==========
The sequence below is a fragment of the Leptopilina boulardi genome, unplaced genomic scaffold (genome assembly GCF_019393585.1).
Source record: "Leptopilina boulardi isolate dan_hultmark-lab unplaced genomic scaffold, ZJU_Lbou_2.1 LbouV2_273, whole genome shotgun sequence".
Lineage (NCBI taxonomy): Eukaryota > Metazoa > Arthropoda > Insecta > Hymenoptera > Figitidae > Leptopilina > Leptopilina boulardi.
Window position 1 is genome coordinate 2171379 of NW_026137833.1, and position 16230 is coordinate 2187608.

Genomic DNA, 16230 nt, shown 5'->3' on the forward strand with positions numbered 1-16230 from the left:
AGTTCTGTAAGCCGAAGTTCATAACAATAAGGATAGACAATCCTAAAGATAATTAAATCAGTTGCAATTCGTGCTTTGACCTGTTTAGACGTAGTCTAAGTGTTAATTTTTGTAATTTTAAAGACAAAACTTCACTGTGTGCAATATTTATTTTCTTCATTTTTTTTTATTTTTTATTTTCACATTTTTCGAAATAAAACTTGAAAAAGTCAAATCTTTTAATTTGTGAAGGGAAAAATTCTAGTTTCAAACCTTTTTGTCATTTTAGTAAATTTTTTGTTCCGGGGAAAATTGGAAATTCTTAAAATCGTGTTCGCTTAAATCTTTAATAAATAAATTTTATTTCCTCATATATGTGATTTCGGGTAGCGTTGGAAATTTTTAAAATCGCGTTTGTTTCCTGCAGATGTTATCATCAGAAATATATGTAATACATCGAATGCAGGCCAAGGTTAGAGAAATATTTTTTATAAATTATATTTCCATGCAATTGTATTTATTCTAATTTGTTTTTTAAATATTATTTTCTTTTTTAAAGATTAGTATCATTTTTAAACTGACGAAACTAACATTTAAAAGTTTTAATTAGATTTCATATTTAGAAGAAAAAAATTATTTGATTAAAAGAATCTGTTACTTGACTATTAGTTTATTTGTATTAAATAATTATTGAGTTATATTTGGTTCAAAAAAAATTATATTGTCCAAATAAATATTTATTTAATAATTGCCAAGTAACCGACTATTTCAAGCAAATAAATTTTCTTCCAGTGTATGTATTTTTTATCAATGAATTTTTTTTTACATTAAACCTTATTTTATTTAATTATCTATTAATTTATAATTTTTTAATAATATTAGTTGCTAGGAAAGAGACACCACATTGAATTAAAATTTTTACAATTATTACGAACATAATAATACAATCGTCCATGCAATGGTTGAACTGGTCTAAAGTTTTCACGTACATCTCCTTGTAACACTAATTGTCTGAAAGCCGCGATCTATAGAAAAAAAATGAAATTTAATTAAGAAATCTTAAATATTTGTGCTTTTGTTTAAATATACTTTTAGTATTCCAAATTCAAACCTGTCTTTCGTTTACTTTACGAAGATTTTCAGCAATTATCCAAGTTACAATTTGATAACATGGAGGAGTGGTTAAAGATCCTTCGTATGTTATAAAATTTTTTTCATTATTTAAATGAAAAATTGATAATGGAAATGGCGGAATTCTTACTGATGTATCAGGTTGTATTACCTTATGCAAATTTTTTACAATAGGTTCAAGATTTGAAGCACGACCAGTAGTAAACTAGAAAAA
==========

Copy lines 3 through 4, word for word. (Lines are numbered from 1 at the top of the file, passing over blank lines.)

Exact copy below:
Lineage (NCBI taxonomy): Eukaryota > Metazoa > Arthropoda > Insecta > Hymenoptera > Figitidae > Leptopilina > Leptopilina boulardi.
Window position 1 is genome coordinate 2171379 of NW_026137833.1, and position 16230 is coordinate 2187608.